Pennsylvania appeals court rules finger-gun pointing a crime

A Pennsylvania state appeals court upheld a misdemeanor offense Tuesday against a man who pointed his finger as if it were a gun at his neighbors and pretended to shoot them for creating “a hazardous condition.” 

Stephen Kirchner made the gesture at his neighbor, Josh Klingseisen, as he walked by his yard in Manor Township, Pa., in June 2018. He raised his arm, pointed his finger like a gun and “made a recoil motion as if to suggest he had shot him,” the Pennsylvania superior court said in a Tuesday decision.  

Kirchner was issued a citation for criminal disorderly conduct on June 7 of last year after the incident when a neighbor across the street, Yvonne Rodriguez, said she felt “insecure” and decided to call police, according to the Tuesday decision. 


Kirchner’s attorneys argued that his actions should not be considered criminal because he did not intend to cause “public alarm” or create “hazardous conditions,” although his gesture was “in the rough form of a gun.”

But, in Kirchner’s appeal of the citation, the court decided that, because another woman called 911, he did cause alarm.

“Kirchner acted with a reckless disregard of creating a risk of public alarm, as evidenced by the fact that an eyewitness on a neighboring property contacted 911 because Kirchner’s actions caused her to feel insecure,” Judge Maria McLaughlin wrote in Tuesday’s decision.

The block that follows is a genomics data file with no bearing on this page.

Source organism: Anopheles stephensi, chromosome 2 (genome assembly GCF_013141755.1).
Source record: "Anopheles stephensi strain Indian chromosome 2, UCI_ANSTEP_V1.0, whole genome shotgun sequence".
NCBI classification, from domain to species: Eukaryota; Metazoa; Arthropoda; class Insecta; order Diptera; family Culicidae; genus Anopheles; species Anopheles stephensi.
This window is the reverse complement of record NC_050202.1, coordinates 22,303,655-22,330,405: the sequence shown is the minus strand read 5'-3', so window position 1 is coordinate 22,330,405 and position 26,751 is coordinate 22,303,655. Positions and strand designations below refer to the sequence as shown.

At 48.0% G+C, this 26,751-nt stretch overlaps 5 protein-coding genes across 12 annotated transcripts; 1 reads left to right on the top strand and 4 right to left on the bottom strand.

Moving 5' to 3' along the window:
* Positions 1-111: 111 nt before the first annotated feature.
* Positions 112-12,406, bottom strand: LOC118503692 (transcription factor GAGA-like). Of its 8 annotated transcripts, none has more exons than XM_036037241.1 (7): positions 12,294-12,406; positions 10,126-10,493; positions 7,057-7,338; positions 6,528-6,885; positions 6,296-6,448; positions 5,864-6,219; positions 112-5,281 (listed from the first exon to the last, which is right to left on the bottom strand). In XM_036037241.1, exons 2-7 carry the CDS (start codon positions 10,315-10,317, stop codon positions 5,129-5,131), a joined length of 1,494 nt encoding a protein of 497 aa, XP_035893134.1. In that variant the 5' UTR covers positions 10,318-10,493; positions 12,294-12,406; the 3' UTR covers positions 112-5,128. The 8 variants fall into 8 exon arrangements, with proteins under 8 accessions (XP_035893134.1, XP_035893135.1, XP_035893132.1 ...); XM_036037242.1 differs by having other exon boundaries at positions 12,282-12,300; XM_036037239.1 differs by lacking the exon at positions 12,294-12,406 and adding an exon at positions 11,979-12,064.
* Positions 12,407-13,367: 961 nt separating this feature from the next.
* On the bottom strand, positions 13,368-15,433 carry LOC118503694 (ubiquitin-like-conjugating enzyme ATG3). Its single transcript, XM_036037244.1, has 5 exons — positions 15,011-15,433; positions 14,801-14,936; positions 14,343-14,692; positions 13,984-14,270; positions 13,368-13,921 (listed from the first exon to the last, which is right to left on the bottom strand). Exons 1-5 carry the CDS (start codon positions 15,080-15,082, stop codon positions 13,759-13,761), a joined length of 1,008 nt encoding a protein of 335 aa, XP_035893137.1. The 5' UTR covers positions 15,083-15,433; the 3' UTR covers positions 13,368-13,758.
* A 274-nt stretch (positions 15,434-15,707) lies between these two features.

“We conclude that there was sufficient evidence that Kirchner’s act of mimicking his shooting Klingseisen created a hazardous condition,” the judge continued.

The incident, which was captured on a surveillance camera Klingseisen installed outside of his home, showed that Kirchner made the gun gesture after Klingseisen put up his middle fingers at the man “with both hands,” according to court records. 

The incident was also part of an ongoing conflict within the neighborhood. Elaine Natore, who was walking with Kirchner when he made the gesture, already had a “no contact” order against Klingseisen, although the court did not specify the reason for the order.

This is not the first time a court has found people guilty for pointing a finger gun. In 2017, a Florida court ruled that a man who pointed a finger gun at a police officer and was arrested for disorderly conduct was not protected by the First Amendment, the Miami Herald reported

Earlier this year, a man who was homeless in Palm Beach, Fla. was arrested for making finger guns at passersby and mouthing the word “boom,” The Washington Post reported. A 58-year-old man was arrested in Ohio on an aggravated menacing charge for making the motion at a driver in front of him.

In the wake of mass shootings in schools, students have also been punished for making finger gun gestures. In 2014, a 10-year-old boy was suspended from school for three days for gesturing a finger gun at a friend’s head, CNN reported. In 2013, an 8-year-old boy was also suspended for “threatening to harm himself or others” after pointing a finger gun.